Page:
[ ohst-hous ]

noun,plural oast-hous·es [ohst-hou-ziz]. /ˈoʊstˌhaʊ zɪz/. Chiefly British.
  1. a building housing several oasts.

Origin of oast-house

First recorded in 1755–65

Words Nearby oast-house

Dictionary.com Unabridged Based on the Random House Unabridged Dictionary, © Random House, Inc. 2024

How to use oast-house in a sentence

  • The road which we were using ran at right angles into a better-class way by the side of an old oast-house.

    Berry And Co. | Dornford Yates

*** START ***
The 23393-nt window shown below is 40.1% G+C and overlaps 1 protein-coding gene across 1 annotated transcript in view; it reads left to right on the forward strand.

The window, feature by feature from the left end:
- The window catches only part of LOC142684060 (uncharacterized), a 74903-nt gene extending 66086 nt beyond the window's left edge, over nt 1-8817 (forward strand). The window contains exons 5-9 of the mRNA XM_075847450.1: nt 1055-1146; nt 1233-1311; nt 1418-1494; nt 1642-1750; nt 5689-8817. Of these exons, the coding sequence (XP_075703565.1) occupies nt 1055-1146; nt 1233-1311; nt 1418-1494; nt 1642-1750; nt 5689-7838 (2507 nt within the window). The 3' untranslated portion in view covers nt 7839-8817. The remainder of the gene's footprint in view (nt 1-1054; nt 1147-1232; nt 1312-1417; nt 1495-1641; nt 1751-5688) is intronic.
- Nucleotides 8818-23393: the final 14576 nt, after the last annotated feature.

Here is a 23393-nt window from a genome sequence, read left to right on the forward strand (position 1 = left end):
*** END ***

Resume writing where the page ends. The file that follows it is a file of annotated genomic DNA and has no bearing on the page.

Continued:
• As we drew up at the fatal corner, the others came out of the oast-house to see what was making the noise.

    Berry And Co. | Dornford Yates
  • Then the lady showed us the Danejohn, and it was like an oast-house.

    The Wouldbegoods | E. Nesbit
  • As he closed the shutter, the oast-house seemed dark before the day's end, and he lit the candle in the lanthorn.

    Puck of Pook's Hill | Rudyard Kipling
  • Not for nothing had he watched the men thatching the oast-house by the Medway.

    Harding's luck | E. [Edith] Nesbit